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Set Better Student Password Generation Guidelines: Here's How to Do It

Increasingly, school districts are reporting pushback from auditors regarding the rules used for generating passwords for the student population.

Why you ask?

Because experienced auditors are rightly concerned about predictable passwords, creating opportunity for misbehaving students to wreak havoc on others’ accounts, potentially even with legal consequences for students or administrators.  This can quickly become a massive problem. 

In this post, I am going to show you a few ideas and tips on how to set stringer guidelines for how you and your district create your student passwords.

Examples of Password Hacks by Students

For example, for a password pattern comprising a student’s first and last name, followed by their birthday, is easily guessable by anyone who knows those 3 things about the student. 

It can be made even worse by using something as simple as the student ID as the password.  I know of a district that used this and then stored this value in an attribute in Active Directory.  A more resourceful student used a simple LDAP browser to download a list of every students username, email address and password.  This isn't even a "hack" because the information was made readily available to anyone that was looking in the right place.


Choosing a Stronger Password

pexels-max-fischer-5212695An alternative employed by some is to allow students to choose their own passwords after first logging in using a default password generated from a predictable pattern.

However, this approach invariably leads to other problems. If the district sets password complexity requirements to recommended levels, students will be forced to create a password they are less likely to remember, leading to loss of instruction time as IT staff (or teachers, if the district is using K12 Services, or another provisioning system allows teachers this capability) respond to password reset requests, particularly from younger students.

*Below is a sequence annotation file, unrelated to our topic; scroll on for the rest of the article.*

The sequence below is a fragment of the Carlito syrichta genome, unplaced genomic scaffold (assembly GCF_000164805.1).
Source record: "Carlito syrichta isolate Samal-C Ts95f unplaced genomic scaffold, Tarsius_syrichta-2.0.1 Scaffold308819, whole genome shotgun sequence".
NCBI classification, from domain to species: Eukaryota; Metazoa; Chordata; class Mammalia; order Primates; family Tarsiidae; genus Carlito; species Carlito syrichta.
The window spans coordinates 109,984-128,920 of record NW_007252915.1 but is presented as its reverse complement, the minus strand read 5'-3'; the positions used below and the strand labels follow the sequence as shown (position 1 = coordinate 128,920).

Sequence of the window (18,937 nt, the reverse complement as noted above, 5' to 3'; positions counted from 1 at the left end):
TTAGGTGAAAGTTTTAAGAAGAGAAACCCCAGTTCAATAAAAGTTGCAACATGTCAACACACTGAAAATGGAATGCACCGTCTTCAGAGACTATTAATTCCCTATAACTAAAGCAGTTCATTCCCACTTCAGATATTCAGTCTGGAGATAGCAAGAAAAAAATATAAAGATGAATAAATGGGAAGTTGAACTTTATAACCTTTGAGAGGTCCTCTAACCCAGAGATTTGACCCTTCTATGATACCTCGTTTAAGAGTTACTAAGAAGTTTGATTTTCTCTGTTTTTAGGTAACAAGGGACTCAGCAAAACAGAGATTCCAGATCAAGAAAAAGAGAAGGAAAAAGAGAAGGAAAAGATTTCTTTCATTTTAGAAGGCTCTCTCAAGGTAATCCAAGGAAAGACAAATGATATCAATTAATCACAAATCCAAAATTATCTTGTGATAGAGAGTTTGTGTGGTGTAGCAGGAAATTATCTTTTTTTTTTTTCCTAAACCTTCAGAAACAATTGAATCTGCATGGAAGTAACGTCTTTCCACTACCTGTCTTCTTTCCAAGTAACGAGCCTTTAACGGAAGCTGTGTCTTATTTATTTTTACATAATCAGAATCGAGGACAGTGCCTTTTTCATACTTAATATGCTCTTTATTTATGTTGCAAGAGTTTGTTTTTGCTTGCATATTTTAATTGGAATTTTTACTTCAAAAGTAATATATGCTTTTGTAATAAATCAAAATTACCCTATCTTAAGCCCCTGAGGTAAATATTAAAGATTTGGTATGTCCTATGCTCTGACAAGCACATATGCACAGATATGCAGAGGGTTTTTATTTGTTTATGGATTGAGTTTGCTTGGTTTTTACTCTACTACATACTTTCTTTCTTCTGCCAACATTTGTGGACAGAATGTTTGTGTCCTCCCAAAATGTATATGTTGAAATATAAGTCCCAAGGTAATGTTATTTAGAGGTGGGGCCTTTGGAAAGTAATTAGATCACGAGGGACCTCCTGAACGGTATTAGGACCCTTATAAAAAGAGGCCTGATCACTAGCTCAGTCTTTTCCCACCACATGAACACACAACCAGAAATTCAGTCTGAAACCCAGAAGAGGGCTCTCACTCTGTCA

On the other hand, if the district lowers the bar on password length or complexity, students will gravitate towards creating passwords that are easy to guess, easy to hack, or both.

So what can be done? K12 Services has designed a specification in conjunction with teachers, linguists, and security researchers from Lithik Systems, a provider of IT security software for K-12 districts as well as organizations in other regulated industries such as banking and healthcare. The specification successfully overcomes the challenges listed above and is made publicly available thanks to K12 Services’ belief in the power of shared knowledge.

The specification is as follows:

  • jSmith0414.OTTER

Or, in variable terminology:

  • {lowercase first initial}
  • {Title Case Last Name}
  • {birth month}
  • {birth date}
  • {literal "." character}


At first glance this pattern may not seem worth the hype, but it is important to note the way it checks each of the critical boxes for a password pattern that is hard to hack, hard to guess, and easy to remember.

pexels-pixabay-54101First of all, given its length and variety of character types (uppercase, lowercase, numbers, and special characters), this would not be an easy password to hack. It’s unlikely to appear in even the most extensive lists of passwords (called rainbow tables) a hacker would use if he were trying to breach a student’s account, even for a student with a common name.

Second, thanks to the inclusion of a random word, this password would not be easy for another student to guess, even knowing the name and birthday of the accountholder. It’s worth noting that some proponents of random word inclusion have suggested using multiple random words, but the specification proposed above intentionally avoids that formula due to the possibility of inadvertently generating an offensive phrase even from a clean list of words. (It should not be difficult to imagine how innocent words such as “banana” and “hammock” could be accidentally juxtaposed to inappropriate effect, and there are thousands more obscure possibilities.)

Finally, because the password contains only one random word, and is otherwise derived from personal biodata about the student it belongs to, it would not likely prove difficult to remember, even for younger students. This point is particularly strong if the list of words is curated by a linguist to include an abundance of easy-to-spell words that associate strongly with a mental image (such as “tiger”, and as opposed to “aspect”).

If desired, the random word could even be limited to a certain number of letters depending on the grade of the student. One important caveat is that the word for each student should be chosen predictably by software in such a way that it does not need to be stored in a server where a hacker could obtain it, but also does not change to a new word if the student forgets their password and must have it reset. A student whose password changes every time it is reset is not likely to internalize the password over time, and will continually require new passwords to be generated, frustrating the student and detracting from instructional time.

Surrounding random words will require the use of an advanced provisioning system.  If your district does not have this in place, you can find out more about how we help districts tackle this challenge through our own software. Feel free to schedule a software demo with me and I'll show you how it works. 

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